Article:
In between bouts of sickness Mistris Parliament and her attendants discuss her excretions of blood (the blood of the people she unjustly killed), choler or yellow bile (the gold she has taken from England’s citizens), and paper (the ordinances votes and declarations she has issued). Mistris Parliament’s suffering noises punctuate these exchanges. She {awe.}s, she {awe, awe.}s, and she Awe……s sighing, heaving, vomiting, and giving birth. Her crimes are writ large in her raucous suffering: unjust executions, widespread theft, and paper-pushing reform.

Only when I carefully examined the original printed texts of these plays did I notice the repulsive and explosive typography that accompanies Mistris Parliament’s monstrous labor. Because of my training as a literary scholar, I think a lot about how genre, form, and typography affect both early modern and twenty-first century readers. Mistris Parliament’s onomatopoetic and typographic nausea raises the question: How does this visually complex and comically scatological typography affect readers? As a reader who also rejects the rise of Parliamentary power, do you wretch along with Mistris Parliament out of horror at the assembly’s advances? Do you laugh? Are you repulsed enough by her to actively engage in ongoing political conflict in a new way? Do you feel reassured in your positions? Do you buy the sequel? Do you use this slim book as toilet tissue and return to more serious pursuits? Or do you take up arms and try to prevent the birth of this hideous disaster of reform? What actions might reading this extravagantly political play motivate?

Of course, after all the aweing and hawing the birth itself is still delayed a few pages. In the midst of her labor, Mistris Parliament composes a declaration confessing her many crimes—from perjuring her “Oath of Allegiance” to the crown to stealing the nation’s property “by the instigation of the Devil, and against the Lawes of our Soveraign Lord King CHARLES.” Worst of all, perhaps, is her confession of topsy-turvy logic: “Instead of Reforming J have Deformed and in stead of repairing J have pulled down; Which hath occasioned all these miseries to fall upon me.” But after all this writing, witnessing, praying, and confessing, the child is born:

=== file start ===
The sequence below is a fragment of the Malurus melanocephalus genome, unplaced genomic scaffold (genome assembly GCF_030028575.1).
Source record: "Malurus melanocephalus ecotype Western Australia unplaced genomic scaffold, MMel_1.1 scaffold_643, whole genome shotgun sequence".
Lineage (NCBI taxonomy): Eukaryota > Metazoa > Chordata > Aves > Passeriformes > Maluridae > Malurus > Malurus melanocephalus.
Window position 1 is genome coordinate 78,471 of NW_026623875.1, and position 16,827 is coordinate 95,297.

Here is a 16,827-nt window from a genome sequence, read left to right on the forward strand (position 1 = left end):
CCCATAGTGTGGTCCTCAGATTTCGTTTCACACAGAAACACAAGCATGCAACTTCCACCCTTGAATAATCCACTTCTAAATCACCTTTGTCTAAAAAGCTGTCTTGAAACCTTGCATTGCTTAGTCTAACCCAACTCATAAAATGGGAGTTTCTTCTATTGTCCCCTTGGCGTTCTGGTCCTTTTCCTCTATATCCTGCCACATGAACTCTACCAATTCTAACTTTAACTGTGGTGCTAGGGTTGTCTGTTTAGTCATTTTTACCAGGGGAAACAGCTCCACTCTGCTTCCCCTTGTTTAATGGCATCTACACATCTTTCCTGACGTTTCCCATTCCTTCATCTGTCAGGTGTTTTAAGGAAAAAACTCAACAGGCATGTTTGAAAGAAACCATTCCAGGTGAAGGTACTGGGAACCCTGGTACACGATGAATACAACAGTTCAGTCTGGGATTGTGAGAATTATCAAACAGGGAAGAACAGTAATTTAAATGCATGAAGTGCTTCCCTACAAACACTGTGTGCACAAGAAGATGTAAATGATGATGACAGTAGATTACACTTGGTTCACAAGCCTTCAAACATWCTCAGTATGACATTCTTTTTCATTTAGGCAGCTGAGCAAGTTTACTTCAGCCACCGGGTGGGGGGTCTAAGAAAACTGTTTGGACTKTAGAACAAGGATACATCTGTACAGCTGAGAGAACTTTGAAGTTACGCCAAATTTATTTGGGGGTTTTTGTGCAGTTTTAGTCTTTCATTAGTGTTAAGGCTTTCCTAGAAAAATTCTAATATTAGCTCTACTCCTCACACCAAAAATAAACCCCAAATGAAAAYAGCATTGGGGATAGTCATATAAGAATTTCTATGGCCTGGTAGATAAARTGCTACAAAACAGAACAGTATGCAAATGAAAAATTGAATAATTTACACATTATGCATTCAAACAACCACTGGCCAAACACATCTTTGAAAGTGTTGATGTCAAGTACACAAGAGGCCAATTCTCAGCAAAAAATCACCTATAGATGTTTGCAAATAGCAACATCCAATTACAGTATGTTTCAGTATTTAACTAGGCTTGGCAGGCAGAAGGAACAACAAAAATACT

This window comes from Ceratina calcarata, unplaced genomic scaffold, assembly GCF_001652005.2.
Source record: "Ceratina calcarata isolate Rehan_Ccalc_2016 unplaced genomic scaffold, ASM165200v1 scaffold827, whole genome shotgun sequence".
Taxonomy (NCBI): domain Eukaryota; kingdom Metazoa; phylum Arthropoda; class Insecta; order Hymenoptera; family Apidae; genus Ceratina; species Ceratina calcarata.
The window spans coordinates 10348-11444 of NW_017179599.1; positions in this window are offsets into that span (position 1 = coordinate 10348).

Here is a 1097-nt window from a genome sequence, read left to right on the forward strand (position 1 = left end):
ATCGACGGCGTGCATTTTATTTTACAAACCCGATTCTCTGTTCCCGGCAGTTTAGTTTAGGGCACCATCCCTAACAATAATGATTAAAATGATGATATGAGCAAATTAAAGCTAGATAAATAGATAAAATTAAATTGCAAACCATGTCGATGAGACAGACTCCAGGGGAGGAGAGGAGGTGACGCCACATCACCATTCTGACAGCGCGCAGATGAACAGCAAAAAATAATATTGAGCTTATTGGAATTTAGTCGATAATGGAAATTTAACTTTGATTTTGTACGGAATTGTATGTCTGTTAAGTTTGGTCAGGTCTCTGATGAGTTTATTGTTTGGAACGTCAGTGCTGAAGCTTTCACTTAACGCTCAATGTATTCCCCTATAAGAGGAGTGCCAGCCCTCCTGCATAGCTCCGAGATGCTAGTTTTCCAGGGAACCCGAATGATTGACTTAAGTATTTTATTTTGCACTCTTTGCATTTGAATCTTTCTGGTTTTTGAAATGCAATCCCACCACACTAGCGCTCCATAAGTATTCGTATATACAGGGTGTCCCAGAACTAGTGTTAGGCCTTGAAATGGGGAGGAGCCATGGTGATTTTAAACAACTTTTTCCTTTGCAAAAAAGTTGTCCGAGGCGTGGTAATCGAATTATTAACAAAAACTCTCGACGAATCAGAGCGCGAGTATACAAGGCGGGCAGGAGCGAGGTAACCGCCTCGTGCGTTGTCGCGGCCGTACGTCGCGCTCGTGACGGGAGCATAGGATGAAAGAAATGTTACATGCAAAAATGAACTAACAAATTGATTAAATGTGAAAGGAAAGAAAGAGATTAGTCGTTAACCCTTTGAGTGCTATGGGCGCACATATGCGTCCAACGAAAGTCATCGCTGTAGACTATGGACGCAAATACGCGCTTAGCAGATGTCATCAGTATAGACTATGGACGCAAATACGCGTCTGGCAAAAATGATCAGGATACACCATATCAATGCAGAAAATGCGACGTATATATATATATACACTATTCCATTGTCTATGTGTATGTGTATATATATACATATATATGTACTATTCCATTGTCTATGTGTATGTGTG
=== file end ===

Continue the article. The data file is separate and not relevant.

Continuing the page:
Whils’t she was speaking the room was strangely overspread with darkness, the candles went out of themselves, and there was smelt noisome smells, and heard terrible thunderings intermix’d with wawling of Catts, howling of Doggs, and harking of Wolves against the windows flew ill boading screetch-Owles, Ravens and other ominous Birds of night, that strook a great terror to the hearers; at the same time Mrs. Parliament, was miraculously delivered of a Monster of a deformed shape, without a head great goggle eyes, bloody hands growing out of both sides of its devouring panch, under the belly hung a large bagge, and the feet are like the feet of a Beare.

This unruly child, part-human and part-beast, enters the world ready to “devour” all before it. Beyond the horror of her typographically-marked sounds, Parliament’s progeny is poised to disrupt the nation even more than its monstrous mother’s thefts and reforms. Playing into pervasive tropes of misogyny and biology, the monstrous child will continue Parliament’s work, thus rendering the state unrecognizable to Royalists like Melancholicus. By perpetually reconfiguring and undermining conventional structures of governance and rule, the babe of grace will destroy the churches, assemblies, and courts that Melancholicus hopes to restore.

From the teeming multitudes embodied in Mistris Parliament—a female body representing the people of the nation, full of paper and gold, defined by blood and womb—a lone child harboring a singular future is born. It is part human, part monster, and all ideology. This is monstrous news.

“How ugly will it appear in the Chronicles of after times?” Melancholicus wonders at the end of the play. How ugly, indeed. The hawing and vomiting that accompany the birth of a monstrous future may fade, but its echoes linger in the archive. Mistris Parliament’s {awe.}s are still ugly, though perhaps differently ugly than Melancholicus intended.

Further Reading

Lois Potter, Secret rites and secret writing: Royalist Literature, 1641-1660. Cambridge: Cambridge University Press, 1989.

Joad Raymond, The Invention of the Newspaper: English Newsbooks 1641-1649. Oxford: Clarendon, 1996.

Nigel Smith, Literature and Revolution in England, 1640-1660. New Haven: Yale University Press, 1994.

Susan Wiseman, Drama and Politics in the English Civil War. Cambridge: Cambridge University Press, 1998.